And I tried to sing some rollicky thing, but my song broke off in a prayer, And I'd drowse and dream by the driftwood gleam; I'd dream of a polar bear; I'd dream of a cloudlike polar bear that blotted the stars on high, With ravenous jaws and flenzing claws, and the flames of hell in his eye.
And I'd trap around on the frozen ground, as a proper hunter ought, And beasts I'd find of every kind, but never the one I sought.
Never a track in the white ice-pack that humped and heaved and flawed, Till I came to think: "Why, strike me pink! if the creature ain't a fraud.
" And then one night in the waning light, as I hurried home to sup, I hears a roar by the cabin door, and a great white hulk heaves up.
So my rifle flashed, and a bullet crashed; dead, dead as a stone fell he, And I gave a cheer, for there in his ear -- Gosh ding me! -- a tiny flea.
At last, at last! Oh, I clutched it fast, and I gazed on it with pride; And I thrust it into a biscuit-tin, and I shut it safe inside; With a lid of glass for the light to pass, and space to leap and play; Oh, it kept alive; yea, seemed to thrive, as I watched it night and day.
And I used to sit and sing to it, and I shielded it from harm, And many a hearty feed it had on the heft of my hairy arm.
For you'll never know in that land of snow how lonesome a man can feel; So I made a fuss of the little cuss, and I christened it "Lucille".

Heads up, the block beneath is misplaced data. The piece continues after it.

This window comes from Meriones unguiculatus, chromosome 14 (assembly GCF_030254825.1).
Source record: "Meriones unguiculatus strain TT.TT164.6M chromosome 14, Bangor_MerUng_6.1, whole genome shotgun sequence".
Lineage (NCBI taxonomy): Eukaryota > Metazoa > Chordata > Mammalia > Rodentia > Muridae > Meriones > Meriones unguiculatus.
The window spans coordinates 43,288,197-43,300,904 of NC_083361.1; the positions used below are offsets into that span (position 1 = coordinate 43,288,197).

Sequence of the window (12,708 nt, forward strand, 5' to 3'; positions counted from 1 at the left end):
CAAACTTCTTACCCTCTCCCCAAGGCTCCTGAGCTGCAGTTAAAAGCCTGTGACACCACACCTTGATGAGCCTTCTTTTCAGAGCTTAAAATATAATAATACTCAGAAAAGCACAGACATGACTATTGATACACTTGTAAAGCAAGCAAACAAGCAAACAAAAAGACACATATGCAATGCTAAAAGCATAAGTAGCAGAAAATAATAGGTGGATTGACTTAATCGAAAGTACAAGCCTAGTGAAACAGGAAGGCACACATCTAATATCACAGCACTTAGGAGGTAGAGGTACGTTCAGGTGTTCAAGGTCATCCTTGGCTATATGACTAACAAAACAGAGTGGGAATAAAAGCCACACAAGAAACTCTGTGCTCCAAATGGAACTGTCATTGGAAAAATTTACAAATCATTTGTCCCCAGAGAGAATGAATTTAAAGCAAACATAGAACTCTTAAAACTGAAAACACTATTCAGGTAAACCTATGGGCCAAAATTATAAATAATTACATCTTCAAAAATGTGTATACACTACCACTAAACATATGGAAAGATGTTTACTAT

But the longest winter has its end, and the ice went out to sea, And I saw one day a ship in the bay, and there was the Nancy Lee.
So a boat was lowered and I went aboard, and they opened wide their eyes -- Yes, they gave a cheer when the truth was clear, and they saw my precious prize.
And then it was all like a giddy dream; but to cut my story short, We sailed away on the fifth of May to the foreign Prince's court; To a palmy land and a palace grand, and the little Prince was there, And a fat Princess in a satin dress with a crown of gold on her hair.
And they showed me into a shiny room, just him and her and me, And the Prince he was pleased and friendly-like, and he calls for drinks for three.
And I shows them my battered biscuit-tin, and I makes my modest spiel, And they laughed, they did, when I opened the lid, and out there popped Lucille.
Oh, the Prince was glad, I could soon see that, and the Princess she was too; And Lucille waltzed round on the tablecloth as she often used to do.
And the Prince pulled out a purse of gold, and he put it in my hand; And he says: "It was worth all that, I'm told, to stay in that nasty land.
" And then he turned with a sudden cry, and he clutched at his royal beard; And the Princess screamed, and well she might -- for Lucille had disappeared.
"She must be here," said his Noble Nibbs, so we hunted all around; Oh, we searched that place, but never a trace of the little beast we found.
So I shook my head, and I glumly said: "Gol darn the saucy cuss! It's mighty *****, but she isn't here; so .